Altogether these results suggest that the evolution of the nitrogen transporters led to a differentiation between genes able to feature environmentally driven acclimation and genes which are not; DiAMT1 are more specialised to local conditions, whilst DiNRT2 show higher functional redundancy.

In order to define how N transporters respond to the different environmental triggers, the fine-tuning of the single phylogenetic clade expression level were analysed in comparison to nine physico-chemical features of the water column. Interestingly, mRNA levels of both DiAMT1 and DiNRT2 are negatively correlated with variables related to nitrogen (not shown). This may indicate that, independently of other N sources, the major response to NO3- NO2- replete conditions for several clades is to decrease the abundance of mRNAs encoding the N uptake machinery.

To better test which environmental variables trigger the expression of N transporter genes, we applied the Boosted Regression Tree method (BRT), a machine learning technique proposed to delineate the niche of a group of organisms, identifying the best predictor variables for a given event and taking into account nonlinear relationships between the variables. Both presence-absence (the “niche”) and abundance (the mRNA level) data of the N transporter clades to the environmental variables were analysed. BRT method showed that 1) both DiAMT1 and DiNRT2 vary with [NO2-NO3-] (yellow in Fig. 3), 2) temperature is one of the most important variables for both presence-absence and expression of DiNRT2 (red delimited light blue in Fig. 3), 3) [Fe] is the main driver for both presence-absence and expression (blue in Fig. 3), 4) nitricline depth plays a role in both presence-absence and expression (dark blue in Gig. 3), i.e. the balance between new and recycled nitrogen is crucial ecosystem functioning. 5) Astonishingly, DiAMT1 is not affected at all by [NH4+] (orange in Fig. 3).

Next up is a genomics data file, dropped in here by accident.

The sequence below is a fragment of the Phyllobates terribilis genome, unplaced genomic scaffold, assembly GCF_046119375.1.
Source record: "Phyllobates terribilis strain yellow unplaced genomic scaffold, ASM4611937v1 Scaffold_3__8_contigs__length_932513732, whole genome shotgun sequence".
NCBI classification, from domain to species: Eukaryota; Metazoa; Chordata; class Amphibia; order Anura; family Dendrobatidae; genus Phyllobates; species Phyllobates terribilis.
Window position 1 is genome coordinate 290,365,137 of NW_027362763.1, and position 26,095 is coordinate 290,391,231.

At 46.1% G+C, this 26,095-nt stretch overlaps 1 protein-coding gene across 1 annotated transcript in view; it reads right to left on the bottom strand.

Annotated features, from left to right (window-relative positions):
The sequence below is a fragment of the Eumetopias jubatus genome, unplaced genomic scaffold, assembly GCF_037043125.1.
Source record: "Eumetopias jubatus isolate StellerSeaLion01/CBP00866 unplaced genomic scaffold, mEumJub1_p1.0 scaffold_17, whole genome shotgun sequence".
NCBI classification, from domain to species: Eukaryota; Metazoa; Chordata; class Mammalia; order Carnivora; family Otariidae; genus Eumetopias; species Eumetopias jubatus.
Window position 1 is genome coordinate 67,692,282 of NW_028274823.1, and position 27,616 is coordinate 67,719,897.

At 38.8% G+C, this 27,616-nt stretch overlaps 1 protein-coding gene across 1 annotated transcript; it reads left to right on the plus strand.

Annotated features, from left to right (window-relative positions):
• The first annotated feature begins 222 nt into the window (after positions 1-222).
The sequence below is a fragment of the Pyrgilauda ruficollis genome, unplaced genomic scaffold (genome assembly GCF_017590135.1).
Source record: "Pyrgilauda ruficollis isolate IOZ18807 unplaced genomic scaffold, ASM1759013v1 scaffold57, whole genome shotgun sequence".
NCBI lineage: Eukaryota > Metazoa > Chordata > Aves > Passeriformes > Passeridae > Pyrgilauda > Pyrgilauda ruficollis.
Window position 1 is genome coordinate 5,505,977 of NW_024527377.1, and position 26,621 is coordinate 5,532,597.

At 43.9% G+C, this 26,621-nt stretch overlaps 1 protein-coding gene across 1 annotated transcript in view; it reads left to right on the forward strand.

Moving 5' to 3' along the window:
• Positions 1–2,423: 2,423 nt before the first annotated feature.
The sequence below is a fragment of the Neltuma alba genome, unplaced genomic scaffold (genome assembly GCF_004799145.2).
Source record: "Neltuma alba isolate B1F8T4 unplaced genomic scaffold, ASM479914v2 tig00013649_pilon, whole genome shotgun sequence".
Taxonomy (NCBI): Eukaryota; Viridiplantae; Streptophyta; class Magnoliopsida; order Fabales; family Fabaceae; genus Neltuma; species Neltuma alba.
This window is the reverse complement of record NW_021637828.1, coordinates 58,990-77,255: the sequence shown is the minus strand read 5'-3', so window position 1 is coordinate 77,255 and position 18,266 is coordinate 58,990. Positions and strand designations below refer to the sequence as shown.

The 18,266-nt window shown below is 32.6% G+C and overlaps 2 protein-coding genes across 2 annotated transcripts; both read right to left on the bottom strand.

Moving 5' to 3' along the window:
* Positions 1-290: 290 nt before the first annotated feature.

The world ocean temperature is growing higher because of the ‘Global Warming’ and as demonstrated above at least DiNRT2 family is sensitive to temperature. For this reason, a forecast exercise was made to check for the sensitivity of each phylogenetic clade to temperature variations.

The probability of the presence of each clade in every sampled station was computed with an increase of temperature up to 3.0 °C, with 0.5 °C increments, keeping the other variables unchanged. DiNRT2 clades were the most temperature-sensitive (Fig. 4, right panel), showing three clades with strongly narrower distributions caused by increased temperatures, while DiAMT1 family, as already shown (Fig. 3 left panel), presented ony one clade to be sensitive to temperature variations.

To conclude, a remarkable complexity of evolutionary solutions and gene expression regulation emerged from this study, highlighting the sophisticated behaviors of diatoms as a group. This finding undermines the general view of diatoms responding uniformly to nitrogen, especially NO3-, availability and advocates for the need of a deeper understanding of the factors that concur in the regulation of the uptake of all forms of nitrogen along with the different environmental contexts, likely contributing to their ecological and functional differentiation.
Italy: Stazione Zoologica Anton Dohrn, Naples; Institute of Biosciences and BioResources, Naples, Scuola Internazionale Superiore di Studi Avanzati (SISSA), Trieste; Dipartimento di Biologia e Biotecnologie “Charles Darwin”, La Sapienza University, Rome
France: Intitut de Biologie de l’Ecole normale Superieure (IBENS), Paris; Laboratoire de Physiologie Cellulaire & Végétale, IRIG, Grenoble; Génomique Métabolique, Genoscope, Institut François Jacob, Evry.